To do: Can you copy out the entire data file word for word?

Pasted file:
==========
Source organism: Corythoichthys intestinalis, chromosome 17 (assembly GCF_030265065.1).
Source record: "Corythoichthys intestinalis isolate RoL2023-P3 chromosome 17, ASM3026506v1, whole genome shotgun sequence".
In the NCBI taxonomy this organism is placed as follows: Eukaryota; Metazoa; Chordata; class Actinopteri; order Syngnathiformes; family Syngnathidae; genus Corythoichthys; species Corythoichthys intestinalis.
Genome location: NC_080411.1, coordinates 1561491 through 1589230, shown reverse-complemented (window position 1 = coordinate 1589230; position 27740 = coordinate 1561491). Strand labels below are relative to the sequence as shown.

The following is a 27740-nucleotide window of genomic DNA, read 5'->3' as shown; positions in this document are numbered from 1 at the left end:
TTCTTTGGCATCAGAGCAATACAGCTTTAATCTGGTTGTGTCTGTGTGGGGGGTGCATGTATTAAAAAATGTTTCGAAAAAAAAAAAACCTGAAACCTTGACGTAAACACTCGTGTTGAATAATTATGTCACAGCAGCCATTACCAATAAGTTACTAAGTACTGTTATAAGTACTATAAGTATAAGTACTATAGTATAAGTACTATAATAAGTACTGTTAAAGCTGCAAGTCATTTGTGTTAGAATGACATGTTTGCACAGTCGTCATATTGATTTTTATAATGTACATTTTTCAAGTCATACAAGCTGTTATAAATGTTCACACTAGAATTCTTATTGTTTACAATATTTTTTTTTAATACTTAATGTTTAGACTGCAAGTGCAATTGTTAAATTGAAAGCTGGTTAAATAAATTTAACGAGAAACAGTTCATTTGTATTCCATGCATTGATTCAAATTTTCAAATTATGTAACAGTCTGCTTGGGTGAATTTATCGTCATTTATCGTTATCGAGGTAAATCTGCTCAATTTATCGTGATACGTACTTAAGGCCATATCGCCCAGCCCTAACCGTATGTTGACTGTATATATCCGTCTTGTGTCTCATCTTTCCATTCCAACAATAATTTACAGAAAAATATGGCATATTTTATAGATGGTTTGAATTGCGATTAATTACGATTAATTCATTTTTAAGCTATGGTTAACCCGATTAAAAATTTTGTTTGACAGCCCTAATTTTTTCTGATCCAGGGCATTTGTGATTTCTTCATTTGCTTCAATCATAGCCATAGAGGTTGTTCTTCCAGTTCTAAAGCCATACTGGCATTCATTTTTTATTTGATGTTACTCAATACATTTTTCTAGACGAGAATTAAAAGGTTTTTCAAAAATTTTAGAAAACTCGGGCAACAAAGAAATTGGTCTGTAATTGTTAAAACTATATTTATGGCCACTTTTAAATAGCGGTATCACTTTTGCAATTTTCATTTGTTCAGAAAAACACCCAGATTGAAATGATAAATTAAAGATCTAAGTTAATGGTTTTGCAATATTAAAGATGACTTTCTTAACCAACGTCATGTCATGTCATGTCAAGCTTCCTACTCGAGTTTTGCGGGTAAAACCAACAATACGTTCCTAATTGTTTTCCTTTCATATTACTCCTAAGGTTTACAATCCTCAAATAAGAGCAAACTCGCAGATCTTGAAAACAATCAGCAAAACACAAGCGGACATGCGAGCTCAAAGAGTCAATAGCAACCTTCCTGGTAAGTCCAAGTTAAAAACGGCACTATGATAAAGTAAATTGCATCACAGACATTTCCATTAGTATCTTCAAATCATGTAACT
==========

Source organism: Corythoichthys intestinalis, chromosome 17 (assembly GCF_030265065.1).
Source record: "Corythoichthys intestinalis isolate RoL2023-P3 chromosome 17, ASM3026506v1, whole genome shotgun sequence".
In the NCBI taxonomy this organism is placed as follows: Eukaryota; Metazoa; Chordata; class Actinopteri; order Syngnathiformes; family Syngnathidae; genus Corythoichthys; species Corythoichthys intestinalis.
Genome location: NC_080411.1, coordinates 1561491 through 1589230, shown reverse-complemented (window position 1 = coordinate 1589230; position 27740 = coordinate 1561491). Strand labels below are relative to the sequence as shown.

The following is a 27740-nucleotide window of genomic DNA, read 5'->3' as shown; positions in this document are numbered from 1 at the left end:
TTCTTTGGCATCAGAGCAATACAGCTTTAATCTGGTTGTGTCTGTGTGGGGGGTGCATGTATTAAAAAATGTTTCGAAAAAAAAAAAACCTGAAACCTTGACGTAAACACTCGTGTTGAATAATTATGTCACAGCAGCCATTACCAATAAGTTACTAAGTACTGTTATAAGTACTATAAGTATAAGTACTATAGTATAAGTACTATAATAAGTACTGTTAAAGCTGCAAGTCATTTGTGTTAGAATGACATGTTTGCACAGTCGTCATATTGATTTTTATAATGTACATTTTTCAAGTCATACAAGCTGTTATAAATGTTCACACTAGAATTCTTATTGTTTACAATATTTTTTTTTAATACTTAATGTTTAGACTGCAAGTGCAATTGTTAAATTGAAAGCTGGTTAAATAAATTTAACGAGAAACAGTTCATTTGTATTCCATGCATTGATTCAAATTTTCAAATTATGTAACAGTCTGCTTGGGTGAATTTATCGTCATTTATCGTTATCGAGGTAAATCTGCTCAATTTATCGTGATACGTACTTAAGGCCATATCGCCCAGCCCTAACCGTATGTTGACTGTATATATCCGTCTTGTGTCTCATCTTTCCATTCCAACAATAATTTACAGAAAAATATGGCATATTTTATAGATGGTTTGAATTGCGATTAATTACGATTAATTCATTTTTAAGCTATGGTTAACCCGATTAAAAATTTTGTTTGACAGCCCTAATTTTTTCTGATCCAGGGCATTTGTGATTTCTTCATTTGCTTCAATCATAGCCATAGAGGTTGTTCTTCCAGTTCTAAAGCCATACTGGCATTCATTTTTTATTTGATGTTACTCAATACATTTTTCTAGACGAGAATTAAAAGGTTTTTCAAAAATTTTAGAAAACTCGGGCAACAAAGAAATTGGTCTGTAATTGTTAAAACTATATTTATGGCCACTTTTAAATAGCGGTATCACTTTTGCAATTTTCATTTGTTCAGAAAAACACCCAGATTGAAATGATAAATTAAAGATCTAAGTTAATGGTTTTGCAATATTAAAGATGACTTTCTTAACCAACGTCATGTCATGTCATGTCAAGCTTCCTACTCGAGTTTTGCGGGTAAAACCAACAATACGTTCCTAATTGTTTTCCTTTCATATTACTCCTAAGGTTTACAATCCTCAAATAAGAGCAAACTCGCAGATCTTGAAAACAATCAGCAAAACACAAGCGGACATGCGAGCTCAAAGAGTCAATAGCAACCTTCCTGGTAAGTCCAAGTTAAAAACGGCACTATGATAAAGTAAATTGCATCACAGACATTTCCATTAGTATCTTCAAATCATGTAACT